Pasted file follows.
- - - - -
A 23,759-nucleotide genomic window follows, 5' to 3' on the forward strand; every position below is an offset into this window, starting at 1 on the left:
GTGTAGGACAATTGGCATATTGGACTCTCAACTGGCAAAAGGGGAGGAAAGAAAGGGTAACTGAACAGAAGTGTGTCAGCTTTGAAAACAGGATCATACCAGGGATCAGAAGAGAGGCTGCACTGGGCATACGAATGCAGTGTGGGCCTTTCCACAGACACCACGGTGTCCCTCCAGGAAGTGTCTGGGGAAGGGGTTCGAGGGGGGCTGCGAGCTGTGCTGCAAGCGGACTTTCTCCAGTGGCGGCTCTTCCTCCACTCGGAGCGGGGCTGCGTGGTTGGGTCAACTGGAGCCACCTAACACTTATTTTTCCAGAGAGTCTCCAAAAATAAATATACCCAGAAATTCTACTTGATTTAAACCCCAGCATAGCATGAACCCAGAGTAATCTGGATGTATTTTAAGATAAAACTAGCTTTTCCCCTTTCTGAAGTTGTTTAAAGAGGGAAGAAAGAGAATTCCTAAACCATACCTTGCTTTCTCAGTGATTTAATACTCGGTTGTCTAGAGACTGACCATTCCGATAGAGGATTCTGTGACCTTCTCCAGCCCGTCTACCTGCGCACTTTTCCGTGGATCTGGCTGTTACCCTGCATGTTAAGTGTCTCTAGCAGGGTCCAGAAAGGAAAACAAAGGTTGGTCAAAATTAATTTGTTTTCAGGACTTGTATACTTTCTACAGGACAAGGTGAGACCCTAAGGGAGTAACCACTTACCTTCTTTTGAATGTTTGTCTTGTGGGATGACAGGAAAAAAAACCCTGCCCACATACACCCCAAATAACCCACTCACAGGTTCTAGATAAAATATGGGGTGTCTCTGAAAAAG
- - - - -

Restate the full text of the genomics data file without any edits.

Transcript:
A 23,759-nucleotide genomic window follows, 5' to 3' on the forward strand; every position below is an offset into this window, starting at 1 on the left:
GTGTAGGACAATTGGCATATTGGACTCTCAACTGGCAAAAGGGGAGGAAAGAAAGGGTAACTGAACAGAAGTGTGTCAGCTTTGAAAACAGGATCATACCAGGGATCAGAAGAGAGGCTGCACTGGGCATACGAATGCAGTGTGGGCCTTTCCACAGACACCACGGTGTCCCTCCAGGAAGTGTCTGGGGAAGGGGTTCGAGGGGGGCTGCGAGCTGTGCTGCAAGCGGACTTTCTCCAGTGGCGGCTCTTCCTCCACTCGGAGCGGGGCTGCGTGGTTGGGTCAACTGGAGCCACCTAACACTTATTTTTCCAGAGAGTCTCCAAAAATAAATATACCCAGAAATTCTACTTGATTTAAACCCCAGCATAGCATGAACCCAGAGTAATCTGGATGTATTTTAAGATAAAACTAGCTTTTCCCCTTTCTGAAGTTGTTTAAAGAGGGAAGAAAGAGAATTCCTAAACCATACCTTGCTTTCTCAGTGATTTAATACTCGGTTGTCTAGAGACTGACCATTCCGATAGAGGATTCTGTGACCTTCTCCAGCCCGTCTACCTGCGCACTTTTCCGTGGATCTGGCTGTTACCCTGCATGTTAAGTGTCTCTAGCAGGGTCCAGAAAGGAAAACAAAGGTTGGTCAAAATTAATTTGTTTTCAGGACTTGTATACTTTCTACAGGACAAGGTGAGACCCTAAGGGAGTAACCACTTACCTTCTTTTGAATGTTTGTCTTGTGGGATGACAGGAAAAAAAACCCTGCCCACATACACCCCAAATAACCCACTCACAGGTTCTAGATAAAATATGGGGTGTCTCTGAAAAAG